An influential Muslim body said on Thursday the central government was creating an “internal war” by trying to scrap Islamic personal laws, reigniting the debate around one of India’s most contentious issues.
The All India Muslim Personal Law Board (AIMPLB) said it will boycott a questionnaire circulated by the Union law commission that asked for public opinion on a uniform civil code (UCC) and said India’s plurality of cultures had to be respected.
“All communities have different customs and traditions. Our Constitution accepts that. It’s a dangerous idea to treat them with a single yardstick. We oppose this,” Maulana Wali Rehmani, a Muslim leader said.
The AIMPLB is the de-facto guardian Muslim personal laws that give legal sanctions to a bunch of shariah-compliant customs governing marriage, property and divorce.
The key issues here are marriage and divorce norms. Under personal laws, such as the Shariat Act, a Muslim man can divorce his wife by uttering the Urdu word for divorce -- talaq – three times. The same laws also allow polygamy among Muslims. These emanate from the shariah, the Islamic legal code that varies widely from community to community.
India has separate sets of personal laws for each religion and demand for overhauling these codes date back decades. While Hindu law reform began in the 1950s and continues, activists have long argued that Muslim personal law remained mostly unchanged.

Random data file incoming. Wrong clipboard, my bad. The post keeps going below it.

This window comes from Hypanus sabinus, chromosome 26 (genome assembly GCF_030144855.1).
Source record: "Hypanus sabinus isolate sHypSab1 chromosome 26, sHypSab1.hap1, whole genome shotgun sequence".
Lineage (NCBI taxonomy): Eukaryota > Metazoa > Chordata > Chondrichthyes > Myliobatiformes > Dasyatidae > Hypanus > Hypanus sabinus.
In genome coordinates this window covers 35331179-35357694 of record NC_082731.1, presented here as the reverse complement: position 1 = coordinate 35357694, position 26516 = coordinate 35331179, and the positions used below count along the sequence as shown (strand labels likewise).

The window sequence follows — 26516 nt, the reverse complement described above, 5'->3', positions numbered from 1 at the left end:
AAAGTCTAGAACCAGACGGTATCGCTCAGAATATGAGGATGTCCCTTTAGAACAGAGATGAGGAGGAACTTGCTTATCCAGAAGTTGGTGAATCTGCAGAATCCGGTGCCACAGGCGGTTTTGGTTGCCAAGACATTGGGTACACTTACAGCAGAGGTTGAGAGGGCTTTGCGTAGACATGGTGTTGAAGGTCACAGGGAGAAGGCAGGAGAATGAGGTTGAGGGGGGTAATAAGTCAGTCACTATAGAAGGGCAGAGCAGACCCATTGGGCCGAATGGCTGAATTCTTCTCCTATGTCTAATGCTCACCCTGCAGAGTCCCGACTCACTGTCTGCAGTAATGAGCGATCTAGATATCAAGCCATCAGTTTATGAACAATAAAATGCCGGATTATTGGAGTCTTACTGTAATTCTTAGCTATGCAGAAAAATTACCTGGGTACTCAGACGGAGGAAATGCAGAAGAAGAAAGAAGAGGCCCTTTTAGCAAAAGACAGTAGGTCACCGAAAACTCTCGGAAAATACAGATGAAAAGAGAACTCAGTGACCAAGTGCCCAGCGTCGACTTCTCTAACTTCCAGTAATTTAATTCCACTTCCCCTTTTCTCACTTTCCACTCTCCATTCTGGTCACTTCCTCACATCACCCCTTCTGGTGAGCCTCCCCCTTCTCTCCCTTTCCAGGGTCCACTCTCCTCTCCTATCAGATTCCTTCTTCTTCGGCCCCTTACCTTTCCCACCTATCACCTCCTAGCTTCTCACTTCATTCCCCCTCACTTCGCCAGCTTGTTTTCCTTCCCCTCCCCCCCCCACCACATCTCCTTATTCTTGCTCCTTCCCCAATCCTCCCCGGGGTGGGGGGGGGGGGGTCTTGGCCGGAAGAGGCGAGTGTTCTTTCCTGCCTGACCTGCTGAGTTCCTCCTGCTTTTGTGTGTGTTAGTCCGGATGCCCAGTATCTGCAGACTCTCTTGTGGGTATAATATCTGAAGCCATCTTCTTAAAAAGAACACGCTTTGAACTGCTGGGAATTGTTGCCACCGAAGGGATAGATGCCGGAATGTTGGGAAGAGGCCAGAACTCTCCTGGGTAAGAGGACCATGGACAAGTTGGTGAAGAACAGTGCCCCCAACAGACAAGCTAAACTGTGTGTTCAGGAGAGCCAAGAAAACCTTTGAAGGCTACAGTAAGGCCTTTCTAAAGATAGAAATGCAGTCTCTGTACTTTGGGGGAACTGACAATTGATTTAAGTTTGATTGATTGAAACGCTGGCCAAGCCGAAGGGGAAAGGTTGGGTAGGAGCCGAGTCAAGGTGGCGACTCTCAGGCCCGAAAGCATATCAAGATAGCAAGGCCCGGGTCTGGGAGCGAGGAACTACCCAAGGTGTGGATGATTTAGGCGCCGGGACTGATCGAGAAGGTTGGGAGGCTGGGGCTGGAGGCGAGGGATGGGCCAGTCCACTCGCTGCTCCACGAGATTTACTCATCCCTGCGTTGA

In the eyes of detractors, the triple talaq represents the worst excesses of an archaic system tilted against women but successive governments have backed away from initiating sweeping changes for fear of upsetting crucial vote banks.
In recent years, many women have approached the judiciary and the Supreme Court is hearing three petitions against the triple talaq – the trigger for the current controversy.
Last week, the Modi government told the Supreme Court that these practices were undesirable and India’s law Commission, based on a reference, sought public comments on this.
The board said the Constitution guaranteed them the right to religion and the issue of UCC was a question for every community with diverse practices, not just Muslims.
“The UCC is not good for this nation. There’re so many cultures, they have to be respected.”
Rehmani, the general secretary of the board, alleged that board was working on behalf of the government.
“Muslims have scarified their lives for the freedom of the country and they were leaving peacefully by following their traditions. The Modi government is trying to sow the seeds of an internal war and hatred,” said Arshad Madni, who heads the Jamiat Ulama-e-Hind.
The debate around Islamic personal laws is likely to have an impact in the upcoming Uttar Pradesh polls where the community comprises more than a fifth of the population. Critics say the BJP – which isn’t expected to gain Muslim support – is using the UCC issue to drive a wedge and gain electoral benefit.
Rehmani said his organization would “legally” and “democratically” fight any attempt to have a uniform civil code, or a set of uniform civil laws.
In its affidavit before the Supreme Court, the government stated that polygamy was “progressive and path-breaking” when Islam introduced it, but it was undesirable now, when ideas of gender justice had evolved.